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Tape (2001)

Cast: Ethan Hawke, Ethan Hawke, Robert Sean Leonard, more...
Director: Richard Linklater, Richard Linklater
    see all cast/crew...
Studio: Lions Gate
Genre: Drama, Independent
Running Time: 86 min.
Languages: English
Subtitles: English, Spanish
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In the same year that filmmaker Richard Linklater explored the possibilities of image manipulation in digital filmmaking with Waking Life, he also embraced the new medium's potential for creating intimate character portraits under confined circumstances with this feature, based on the play by Stephen Belber. Johnny (Robert Sean Leonard) is a 30-year-old filmmaker who is enjoying a recent run of success and has returned to his old hometown of Lansing, MI, to show his latest project at a film festival. While in town, Johnny pays a visit to Vince (Ethan Hawke), an old friend from high school who is staying in a nearby hotel. Vince has never had a knack for responsibility and these days scrapes together a living as a low-level drug dealer. Johnny and Vince discuss their lives, with Johnny more than a bit judgmental about Vince's current situation, when the conversation turns to Amy (Uma Thurman), a girl who was Vince's girlfriend through much of high school and who Johnny dated for a brief spell afterward. Johnny confesses that he hasn't thought about Amy in ages, but Vince informs him that she's living nearby, then begins firing a series of increasingly pointed questions at him about his relationship with Amy, concluding with the shocking accusation that Johnny once raped Amy at a party. Like Waking Life, Tape was entirely shot using digital video equipment, and director Linklater remained true to the story's origins as a stage play, using only three actors and one set for the entire film. Both Tape and Waking Life premiered at the 2001 Sundance Film Festival. ~ Mark Deming, All Movie Guide

GreenCine Member Reviews

momento vs 24 days by JiQua May 24, 2005 - 10:49 PM PDT
1 out of 2 members found this review helpful
Intense as we wonder where the script is leading.
Held hostage by one's actions and sense of
right and wrong. Almost playfully comical all
actors get two thumbs up.

When Three's a Crowd by jaydead January 11, 2003 - 6:06 PM PST
15 out of 15 members found this review helpful
Describing the plot of Tape is a futile endeavor because doing it justice would entail repeating nearly every line of dialogue. Such is the fate of a film in which the telling of the story is more interesting than the story itself. Tape's director, Richard Linklater is no stranger to putting characterization before plot--1991's breakout indie Slacker had no plot (unless you count the conspiracy theories). However, unlike John Waters--whose move from using local Baltimorians to Hollywood "it" actors was somewhat disasterous, Linklater transitions from Austin townies to Oscar nominees with finesse.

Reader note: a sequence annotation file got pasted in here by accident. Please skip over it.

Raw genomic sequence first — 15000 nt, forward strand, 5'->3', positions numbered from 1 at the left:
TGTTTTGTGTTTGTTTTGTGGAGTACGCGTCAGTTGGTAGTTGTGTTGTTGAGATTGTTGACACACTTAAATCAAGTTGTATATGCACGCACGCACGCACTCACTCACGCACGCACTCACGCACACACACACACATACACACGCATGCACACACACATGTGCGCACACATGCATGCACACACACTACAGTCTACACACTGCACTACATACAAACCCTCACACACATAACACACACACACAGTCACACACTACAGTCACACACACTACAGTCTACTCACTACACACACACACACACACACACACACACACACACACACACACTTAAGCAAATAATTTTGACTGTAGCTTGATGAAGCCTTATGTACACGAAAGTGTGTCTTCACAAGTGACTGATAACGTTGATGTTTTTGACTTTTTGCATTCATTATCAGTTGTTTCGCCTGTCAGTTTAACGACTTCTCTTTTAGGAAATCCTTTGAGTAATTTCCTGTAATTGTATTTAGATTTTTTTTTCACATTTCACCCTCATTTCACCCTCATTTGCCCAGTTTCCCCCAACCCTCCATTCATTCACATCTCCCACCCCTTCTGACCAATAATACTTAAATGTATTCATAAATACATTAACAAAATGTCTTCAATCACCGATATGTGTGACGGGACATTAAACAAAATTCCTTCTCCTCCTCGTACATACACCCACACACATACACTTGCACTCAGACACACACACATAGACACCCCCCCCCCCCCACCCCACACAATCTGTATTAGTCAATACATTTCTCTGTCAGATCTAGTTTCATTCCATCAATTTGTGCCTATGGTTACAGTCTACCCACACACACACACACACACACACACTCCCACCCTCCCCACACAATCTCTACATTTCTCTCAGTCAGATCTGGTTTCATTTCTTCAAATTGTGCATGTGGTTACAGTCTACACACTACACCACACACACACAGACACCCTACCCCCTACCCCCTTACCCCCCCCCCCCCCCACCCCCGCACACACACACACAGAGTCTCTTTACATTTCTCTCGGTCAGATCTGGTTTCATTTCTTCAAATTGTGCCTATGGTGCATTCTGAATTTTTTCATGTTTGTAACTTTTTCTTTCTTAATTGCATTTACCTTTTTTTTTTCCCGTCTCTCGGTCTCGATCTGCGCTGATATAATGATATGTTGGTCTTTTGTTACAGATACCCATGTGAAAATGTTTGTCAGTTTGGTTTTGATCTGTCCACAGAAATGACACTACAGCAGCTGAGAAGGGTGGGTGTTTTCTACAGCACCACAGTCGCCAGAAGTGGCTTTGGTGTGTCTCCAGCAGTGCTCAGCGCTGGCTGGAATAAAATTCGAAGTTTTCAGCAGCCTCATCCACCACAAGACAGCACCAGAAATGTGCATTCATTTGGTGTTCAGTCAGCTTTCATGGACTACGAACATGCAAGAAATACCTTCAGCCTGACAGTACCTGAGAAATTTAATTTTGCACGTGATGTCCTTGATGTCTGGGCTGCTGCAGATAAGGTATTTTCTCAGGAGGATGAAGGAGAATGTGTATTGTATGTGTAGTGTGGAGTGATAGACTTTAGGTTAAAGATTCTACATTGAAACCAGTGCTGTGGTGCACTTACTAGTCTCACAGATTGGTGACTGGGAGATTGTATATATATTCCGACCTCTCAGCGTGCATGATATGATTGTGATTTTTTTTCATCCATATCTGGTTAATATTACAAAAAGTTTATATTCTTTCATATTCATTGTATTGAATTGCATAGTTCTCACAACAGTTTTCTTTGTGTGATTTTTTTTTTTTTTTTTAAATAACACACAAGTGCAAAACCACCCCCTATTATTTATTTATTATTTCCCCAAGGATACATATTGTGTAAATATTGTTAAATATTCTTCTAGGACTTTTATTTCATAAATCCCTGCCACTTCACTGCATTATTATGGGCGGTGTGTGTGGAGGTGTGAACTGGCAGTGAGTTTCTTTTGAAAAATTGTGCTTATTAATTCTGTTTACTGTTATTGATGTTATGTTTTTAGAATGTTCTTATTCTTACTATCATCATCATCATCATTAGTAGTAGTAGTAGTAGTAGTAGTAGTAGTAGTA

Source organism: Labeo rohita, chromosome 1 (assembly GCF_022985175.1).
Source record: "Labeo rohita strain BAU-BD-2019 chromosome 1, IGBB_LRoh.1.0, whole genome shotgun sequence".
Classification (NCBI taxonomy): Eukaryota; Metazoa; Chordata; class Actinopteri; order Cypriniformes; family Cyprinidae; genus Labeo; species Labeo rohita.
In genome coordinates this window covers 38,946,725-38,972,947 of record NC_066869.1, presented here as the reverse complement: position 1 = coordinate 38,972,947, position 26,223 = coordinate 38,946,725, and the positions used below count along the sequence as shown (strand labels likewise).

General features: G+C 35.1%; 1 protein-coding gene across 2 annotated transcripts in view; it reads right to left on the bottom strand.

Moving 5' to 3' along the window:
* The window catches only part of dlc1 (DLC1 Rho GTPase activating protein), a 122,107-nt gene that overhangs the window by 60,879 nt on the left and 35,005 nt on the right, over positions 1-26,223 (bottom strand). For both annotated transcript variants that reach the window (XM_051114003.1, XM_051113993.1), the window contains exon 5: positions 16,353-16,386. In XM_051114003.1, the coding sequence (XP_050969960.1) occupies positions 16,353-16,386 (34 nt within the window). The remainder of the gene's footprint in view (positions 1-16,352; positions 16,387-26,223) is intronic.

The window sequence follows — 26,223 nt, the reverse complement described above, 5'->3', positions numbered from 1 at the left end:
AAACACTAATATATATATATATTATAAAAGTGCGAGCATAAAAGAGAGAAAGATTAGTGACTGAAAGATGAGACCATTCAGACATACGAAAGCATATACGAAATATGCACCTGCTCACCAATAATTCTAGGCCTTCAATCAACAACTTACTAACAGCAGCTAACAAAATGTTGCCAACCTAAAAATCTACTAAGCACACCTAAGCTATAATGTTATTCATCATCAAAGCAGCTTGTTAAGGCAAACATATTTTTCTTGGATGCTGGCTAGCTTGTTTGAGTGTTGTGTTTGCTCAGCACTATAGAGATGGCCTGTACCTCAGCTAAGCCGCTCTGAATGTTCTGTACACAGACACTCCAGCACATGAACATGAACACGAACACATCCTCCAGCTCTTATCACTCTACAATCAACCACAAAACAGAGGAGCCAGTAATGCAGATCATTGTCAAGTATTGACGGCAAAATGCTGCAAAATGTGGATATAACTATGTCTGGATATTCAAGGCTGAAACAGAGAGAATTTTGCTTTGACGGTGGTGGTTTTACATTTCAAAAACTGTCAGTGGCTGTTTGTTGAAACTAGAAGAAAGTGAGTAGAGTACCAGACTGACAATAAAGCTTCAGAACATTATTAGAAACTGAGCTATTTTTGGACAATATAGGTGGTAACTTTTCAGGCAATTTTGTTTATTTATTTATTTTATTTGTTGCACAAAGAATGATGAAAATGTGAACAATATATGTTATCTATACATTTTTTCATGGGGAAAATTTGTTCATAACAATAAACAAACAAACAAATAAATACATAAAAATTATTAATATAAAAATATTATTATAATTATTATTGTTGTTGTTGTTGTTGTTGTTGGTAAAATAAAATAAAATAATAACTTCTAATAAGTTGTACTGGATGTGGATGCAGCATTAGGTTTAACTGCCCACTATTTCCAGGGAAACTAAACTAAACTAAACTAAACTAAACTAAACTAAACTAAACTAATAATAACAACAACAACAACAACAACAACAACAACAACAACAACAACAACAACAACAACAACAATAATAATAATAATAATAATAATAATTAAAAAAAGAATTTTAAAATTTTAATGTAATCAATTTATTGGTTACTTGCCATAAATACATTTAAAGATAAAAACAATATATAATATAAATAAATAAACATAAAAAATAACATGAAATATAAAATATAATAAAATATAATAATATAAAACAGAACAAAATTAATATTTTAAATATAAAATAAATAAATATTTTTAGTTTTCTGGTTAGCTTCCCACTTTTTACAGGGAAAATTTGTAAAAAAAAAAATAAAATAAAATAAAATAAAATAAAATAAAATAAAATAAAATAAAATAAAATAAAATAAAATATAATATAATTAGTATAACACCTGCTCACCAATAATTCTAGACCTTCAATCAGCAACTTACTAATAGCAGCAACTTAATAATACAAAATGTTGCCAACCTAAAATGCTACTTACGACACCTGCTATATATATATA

Of course this isn't Linklater's first time working with A-list talent; it's just his best. Despite memorable performances by Parker Posey, both Dazed & Confused and Suburbia felt sloppy and unimpressive. Tape gets back to the basics--literally--with a cast of three, a claustrophobic little motel room location, and no way out.

Vince and Johnny (Ethan Hawke and Robert Sean Leonard, respectively) are old friends reuniting in Lansing, Michigan. Vince is an intoxicated, hyperactive volunteer fireman-child who moonlights as a low-level drug dealer. Johnny, on the other hand, has grown up and is in town to debut his new film at the local festival. As Vince and Johnny reminisce about the past ten years, two significant things happen: Vince gets increasingly high, and conversation turns to an unresolved issue regarding an ex-girlfriend in common.

The issue quickly escalates from semantics to accusations. Vince squeezes a "confession" out of Johnny, then reveals that he's been taping the entire conversation. This propels us into the third act, in which the ex-girlfriend, Amy (Uma Thurman) arrives on the scene.

Hawke, Leonard, and Thurman have a chemistry between them that is both believable and engrossing. The actors' familiarity with each other off-screen (Hawke and Leonard date back to Dead Poet's Society, and Hawke is married to Thurman) translates to excellent on-screen interactions. Hawke particularly deserves praise for his good drug-acting, something that 9 our of 10 actors continue to get wrong film after film.

Stephen Belber's script is spot-on, yet leaves room for interpretation. Although the film pivots around the details of the past, it's also an exercise in how three different people can have entirely different recollections of a single event. Tape is proof that great dialogue, strong acting, and a shoestring budget can hold their own among the Hollywood machine films anyday.

GreenCine Member Rating

(Average 6.79)
110 Votes
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